DFM wants the right to outsource jobs for a one-time increase

Angered by delays, Guild leaders at 12 Digital First Media Newspapers joined together last week to demand an immediate 3 percent pay increase be granted to 1,000 union workers nationwide.

In response, DFM management rejected that request — unless each of the unions would agree to allow the company to outsource any or all jobs on two weeks’ notice, and allow the company to lay off employees without regard to seniority.

So that’s a one-time raise that might cost you your job.

The Guild’s pay proposal — made on behalf of all Guild-covered employees at DFM newspapers — came on the heels of a February 9 announcement at the DFM-owned Los Angeles Newspaper Group of a 3 percent pay increase for non-union workers. In other words, everyone got a raise except the six LANG employees who are union members.

That announcement quickly was followed by a succession of similar raises for non-union workers at DFM newspapers in Colorado, Pennsylvania, Northern California and elsewhere.

It’s great news for non-union workers, who have none of the protections that union workers have negotiated. As a result, non-union workers have endured as much or more of DFM’s indiscriminate cost-cutting as their union brothers and sisters.

For union workers, who’ve made painful concessions over the last several years to help the company, the demand for more concessions in exchange for that one-time pay increase is a slap in the face — one that underscores the crucial need for our historic coordinated campaign, now barely two months old.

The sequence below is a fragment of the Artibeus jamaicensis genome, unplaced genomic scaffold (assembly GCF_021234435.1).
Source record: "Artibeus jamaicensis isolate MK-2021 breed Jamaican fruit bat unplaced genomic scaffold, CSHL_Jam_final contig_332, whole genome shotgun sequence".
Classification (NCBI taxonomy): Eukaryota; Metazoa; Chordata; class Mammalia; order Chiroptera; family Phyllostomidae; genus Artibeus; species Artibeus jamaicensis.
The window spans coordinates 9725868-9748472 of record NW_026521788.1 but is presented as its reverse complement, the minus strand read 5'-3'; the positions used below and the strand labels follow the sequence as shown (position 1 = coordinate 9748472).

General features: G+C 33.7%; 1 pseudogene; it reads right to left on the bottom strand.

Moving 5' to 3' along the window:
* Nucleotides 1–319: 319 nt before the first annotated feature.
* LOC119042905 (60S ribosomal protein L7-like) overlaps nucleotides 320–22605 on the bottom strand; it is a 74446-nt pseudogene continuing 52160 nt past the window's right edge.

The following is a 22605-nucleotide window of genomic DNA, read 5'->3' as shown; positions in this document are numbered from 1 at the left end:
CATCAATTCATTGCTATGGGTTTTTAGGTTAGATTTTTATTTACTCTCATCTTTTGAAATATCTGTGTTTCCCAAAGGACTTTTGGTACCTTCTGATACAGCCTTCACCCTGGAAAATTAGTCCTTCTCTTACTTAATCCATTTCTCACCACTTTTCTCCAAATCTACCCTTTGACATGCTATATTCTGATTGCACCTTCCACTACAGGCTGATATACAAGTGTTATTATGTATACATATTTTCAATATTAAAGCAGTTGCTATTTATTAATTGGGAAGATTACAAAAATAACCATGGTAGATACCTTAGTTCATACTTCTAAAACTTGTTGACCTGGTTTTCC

Our campaign spans the country, connecting Guild workers from Kingston, NY, to the San Francisco Bay Area in common cause. Twelve Guild contracts now are expired at DFM. Some negotiations have been delayed while we waited — at the company’s request — for DFM’s second quarter financial results to be calculated. Those results, according to DFM management, would determine whether raises would be proposed.

When the news about DFM’s decision to grant raises finally arrived, Guild leaders had to find out second hand from the LANG announcement.

More job cuts; Oakland Tribune gone

While green-lighting that one-time pay increase, Alden Global Capital, the New York hedge fund that owns Digital First Media, continues to slash jobs. There’ve been recent announcements of layoffs in Philadelphia, buyouts in St. Paul, and, of course, Tuesday’s startling announcement that as many as 40 positions would be cut in San Jose and Bay Area News Group-East Bay — about 20 percent of the roughly 200 newsroom positions.

In the name of “rebranding” and “reader demand,” the Oakland Tribune and Contra Costa Times will lose their mastheads and be combined into a new “East Bay Times.” Beginning April 5, the San Jose Mercury News and the San Mateo County Times will become a merged “Mercury News.”

Alden, a so-called vulture fund specializing in “distressed” assets, generates high rates of return off its investment in DFM by laying off employees, denying them raises for eight to 10 years, and plundering newspaper assets, including real estate.

After trying and failing to sell Digital First Media last year, Alden appears poised to double-down on newspapers, using company profits to make a bid on the Orange County Register in Southern California.